Sharks are apex predators, feeding on turtles, fish, seals, crabs and mollusks. They have adapted to feed on virtually everything in their environment. Their predation is a crucial element in maintaining population in different areas of the ocean, preventing prey animals from overgrazing any one area.
Different species of sharks eat different amounts. Some eat a large meal and do not eat for weeks after, while others need a large volume of food and eat constantly. However, large sharks benefit any area they live in even without hunting; prey animals, such as turtles, are intimidated by their presence and range further away to feed, grazing over a larger region.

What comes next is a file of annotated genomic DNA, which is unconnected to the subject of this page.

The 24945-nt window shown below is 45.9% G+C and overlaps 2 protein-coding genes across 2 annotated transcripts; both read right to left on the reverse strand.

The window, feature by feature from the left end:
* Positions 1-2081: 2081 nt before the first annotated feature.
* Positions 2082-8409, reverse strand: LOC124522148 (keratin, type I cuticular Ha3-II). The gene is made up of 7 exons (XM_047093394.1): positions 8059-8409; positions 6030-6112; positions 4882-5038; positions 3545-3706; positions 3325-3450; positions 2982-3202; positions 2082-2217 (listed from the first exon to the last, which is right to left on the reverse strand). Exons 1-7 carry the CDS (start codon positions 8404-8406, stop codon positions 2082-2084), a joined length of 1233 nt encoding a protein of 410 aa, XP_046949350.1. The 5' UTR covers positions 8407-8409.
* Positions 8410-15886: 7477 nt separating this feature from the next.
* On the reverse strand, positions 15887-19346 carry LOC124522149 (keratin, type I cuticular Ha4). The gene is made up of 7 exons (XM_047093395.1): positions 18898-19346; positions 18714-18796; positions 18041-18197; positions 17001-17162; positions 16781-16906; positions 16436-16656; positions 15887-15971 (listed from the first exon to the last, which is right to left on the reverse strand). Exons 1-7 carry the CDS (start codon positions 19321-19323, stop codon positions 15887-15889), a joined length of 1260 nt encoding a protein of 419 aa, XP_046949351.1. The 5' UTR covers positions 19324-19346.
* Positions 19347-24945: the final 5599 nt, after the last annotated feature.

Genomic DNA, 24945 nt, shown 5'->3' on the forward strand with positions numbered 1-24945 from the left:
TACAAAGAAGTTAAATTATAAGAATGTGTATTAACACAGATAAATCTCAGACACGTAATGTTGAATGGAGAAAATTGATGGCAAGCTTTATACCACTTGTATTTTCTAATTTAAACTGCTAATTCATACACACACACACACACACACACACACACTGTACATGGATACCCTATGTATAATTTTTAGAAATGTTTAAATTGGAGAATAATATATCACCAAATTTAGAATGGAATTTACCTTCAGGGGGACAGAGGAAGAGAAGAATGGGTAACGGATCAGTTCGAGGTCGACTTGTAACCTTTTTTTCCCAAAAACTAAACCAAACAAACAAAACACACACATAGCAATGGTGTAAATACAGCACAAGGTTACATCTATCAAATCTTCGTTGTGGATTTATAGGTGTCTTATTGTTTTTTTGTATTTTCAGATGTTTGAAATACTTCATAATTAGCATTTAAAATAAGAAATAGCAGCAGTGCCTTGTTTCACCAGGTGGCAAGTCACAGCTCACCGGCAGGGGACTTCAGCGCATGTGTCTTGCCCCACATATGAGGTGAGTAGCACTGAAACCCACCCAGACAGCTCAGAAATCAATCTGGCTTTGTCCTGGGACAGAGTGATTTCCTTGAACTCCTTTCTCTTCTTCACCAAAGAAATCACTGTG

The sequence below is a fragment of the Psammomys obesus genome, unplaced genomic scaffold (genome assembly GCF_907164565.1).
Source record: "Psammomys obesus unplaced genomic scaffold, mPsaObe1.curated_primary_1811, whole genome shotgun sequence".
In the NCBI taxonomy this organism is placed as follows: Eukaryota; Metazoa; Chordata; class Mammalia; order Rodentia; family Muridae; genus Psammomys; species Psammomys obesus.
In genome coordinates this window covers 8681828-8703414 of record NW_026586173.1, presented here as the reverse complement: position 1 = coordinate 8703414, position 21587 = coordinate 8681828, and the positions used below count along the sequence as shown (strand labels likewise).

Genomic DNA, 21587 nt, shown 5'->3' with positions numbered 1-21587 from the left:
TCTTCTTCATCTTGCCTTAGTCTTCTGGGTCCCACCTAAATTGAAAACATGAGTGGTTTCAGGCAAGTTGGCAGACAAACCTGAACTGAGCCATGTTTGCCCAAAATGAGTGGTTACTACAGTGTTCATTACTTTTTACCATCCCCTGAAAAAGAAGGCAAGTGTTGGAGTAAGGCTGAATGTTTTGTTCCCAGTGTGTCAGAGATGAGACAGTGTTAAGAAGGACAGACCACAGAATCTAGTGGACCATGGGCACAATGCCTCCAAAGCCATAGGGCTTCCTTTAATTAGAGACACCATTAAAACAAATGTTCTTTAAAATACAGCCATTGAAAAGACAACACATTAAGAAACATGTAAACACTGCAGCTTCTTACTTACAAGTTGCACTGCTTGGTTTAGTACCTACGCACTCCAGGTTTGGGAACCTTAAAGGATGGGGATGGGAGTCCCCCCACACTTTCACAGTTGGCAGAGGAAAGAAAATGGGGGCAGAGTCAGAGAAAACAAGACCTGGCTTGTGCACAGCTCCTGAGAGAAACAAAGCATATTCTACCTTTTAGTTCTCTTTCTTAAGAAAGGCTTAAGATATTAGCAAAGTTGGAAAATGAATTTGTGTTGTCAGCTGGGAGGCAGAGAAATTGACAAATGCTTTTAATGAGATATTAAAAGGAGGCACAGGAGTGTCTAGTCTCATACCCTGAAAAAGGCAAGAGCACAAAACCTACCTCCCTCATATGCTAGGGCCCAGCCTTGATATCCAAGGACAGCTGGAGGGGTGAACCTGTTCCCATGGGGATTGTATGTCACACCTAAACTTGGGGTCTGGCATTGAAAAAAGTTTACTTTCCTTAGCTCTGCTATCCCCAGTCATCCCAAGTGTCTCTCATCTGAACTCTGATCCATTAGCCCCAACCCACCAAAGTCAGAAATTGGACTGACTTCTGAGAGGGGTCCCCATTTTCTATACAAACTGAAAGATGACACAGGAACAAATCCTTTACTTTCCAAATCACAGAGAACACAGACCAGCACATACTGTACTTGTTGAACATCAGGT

When sharks kill, they target the sickest and weakest members of any group of prey. Some sharks also scavenge from carcasses. By doing so, they prevent outbreaks of disease among prey groups and keep gene pools strong, resulting in larger numbers of healthier fish.
In the long run, removal of sharks from an ecosystem affects both humans and marine animals. The removal of sharks from the ocean's ecosystem has, in the past, led to the collapse of fisheries and the destruction of coral reefs. Without sharks preying on other animals, their populations spike, and they overfeed.